Proof: I have a made-to-order sofa and loveseat purchased when I and a life partner were making good money. It wasn’t nearly as much fun as finding quirky resales. Imagining what I might do in my next home delights my imagination.
One of the things I struggle with is keeping my home organized.
Getting ready to move (as part of my retirement planning) has provided a lesson in the dao of preparation for my total life change.
Moving has been my excuse for letting things pile up. There was no reason to think that packing a mess is easier than packing well-organized possessions; the opposite is true.
Mail on the dining room table has become a pinwheel of papers. Notebooks and receipts, thick envelopes and catalogs swirl in dizzying disorganization.
Closets are easier to keep organized than rooms.
I can label the shelves, baskets, and other organizers. I put clothes where they belong no matter how tired I am, because labels make it easy.
Mail is the biggest time waster.
Some people say to chuck everything you don’t need to read on the spot. I don’t want to read anything on the spot when I get home late. And I often forget or avoid it later.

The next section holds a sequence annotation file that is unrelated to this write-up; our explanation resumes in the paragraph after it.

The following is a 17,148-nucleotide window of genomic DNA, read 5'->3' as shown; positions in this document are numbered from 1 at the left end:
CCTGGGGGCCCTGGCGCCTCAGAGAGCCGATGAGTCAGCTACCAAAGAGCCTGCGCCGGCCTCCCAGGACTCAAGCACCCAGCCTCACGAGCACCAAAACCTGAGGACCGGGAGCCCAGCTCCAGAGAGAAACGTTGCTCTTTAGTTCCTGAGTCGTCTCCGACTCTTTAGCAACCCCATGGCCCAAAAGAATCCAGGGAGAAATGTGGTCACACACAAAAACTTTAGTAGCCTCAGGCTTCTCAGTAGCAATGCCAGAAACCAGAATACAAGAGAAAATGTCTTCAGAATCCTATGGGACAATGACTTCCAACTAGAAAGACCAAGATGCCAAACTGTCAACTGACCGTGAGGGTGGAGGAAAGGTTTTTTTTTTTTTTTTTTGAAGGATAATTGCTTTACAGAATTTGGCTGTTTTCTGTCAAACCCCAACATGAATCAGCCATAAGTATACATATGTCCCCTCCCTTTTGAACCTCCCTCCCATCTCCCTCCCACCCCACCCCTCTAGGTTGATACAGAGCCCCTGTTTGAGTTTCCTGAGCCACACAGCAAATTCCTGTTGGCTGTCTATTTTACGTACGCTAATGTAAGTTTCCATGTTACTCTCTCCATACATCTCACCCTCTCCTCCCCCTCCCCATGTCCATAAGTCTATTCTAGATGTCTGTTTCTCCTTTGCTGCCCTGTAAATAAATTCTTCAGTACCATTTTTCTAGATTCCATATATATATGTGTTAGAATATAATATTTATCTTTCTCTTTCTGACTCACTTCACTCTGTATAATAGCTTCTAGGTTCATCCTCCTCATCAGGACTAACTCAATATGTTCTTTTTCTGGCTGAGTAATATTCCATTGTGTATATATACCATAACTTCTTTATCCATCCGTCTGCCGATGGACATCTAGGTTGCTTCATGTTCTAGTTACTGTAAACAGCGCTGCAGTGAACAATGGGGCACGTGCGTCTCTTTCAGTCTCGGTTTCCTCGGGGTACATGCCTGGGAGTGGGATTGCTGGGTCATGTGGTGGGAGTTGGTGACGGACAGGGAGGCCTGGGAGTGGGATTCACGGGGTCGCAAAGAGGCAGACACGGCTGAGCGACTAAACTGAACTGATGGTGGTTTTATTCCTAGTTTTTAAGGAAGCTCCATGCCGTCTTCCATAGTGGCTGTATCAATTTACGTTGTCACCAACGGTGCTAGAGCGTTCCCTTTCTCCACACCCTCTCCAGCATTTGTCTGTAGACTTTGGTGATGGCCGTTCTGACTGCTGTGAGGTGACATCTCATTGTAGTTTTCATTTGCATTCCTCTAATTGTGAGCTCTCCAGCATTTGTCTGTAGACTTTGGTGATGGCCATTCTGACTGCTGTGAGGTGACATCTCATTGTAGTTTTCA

As I searched for my phone book beneath the current cache of political ads, needless paperwork from various vendors, and miscellaneous ephemera — I noticed the melange was loosely arranged in three piles from less urgent to most. Not bad for a subconscious sorting mechanism.
Out of this stew, a total life change is being formed. The caterpillar metamorphoses into a gooey mess before emerging as a butterfly. We often don’t like to think about the deep chthonic stew from which life emerges: ashes to ashes, dust to dust. Except ashes and dust are euphemisms for the ooze, gunk, and stink that fertilize transformation.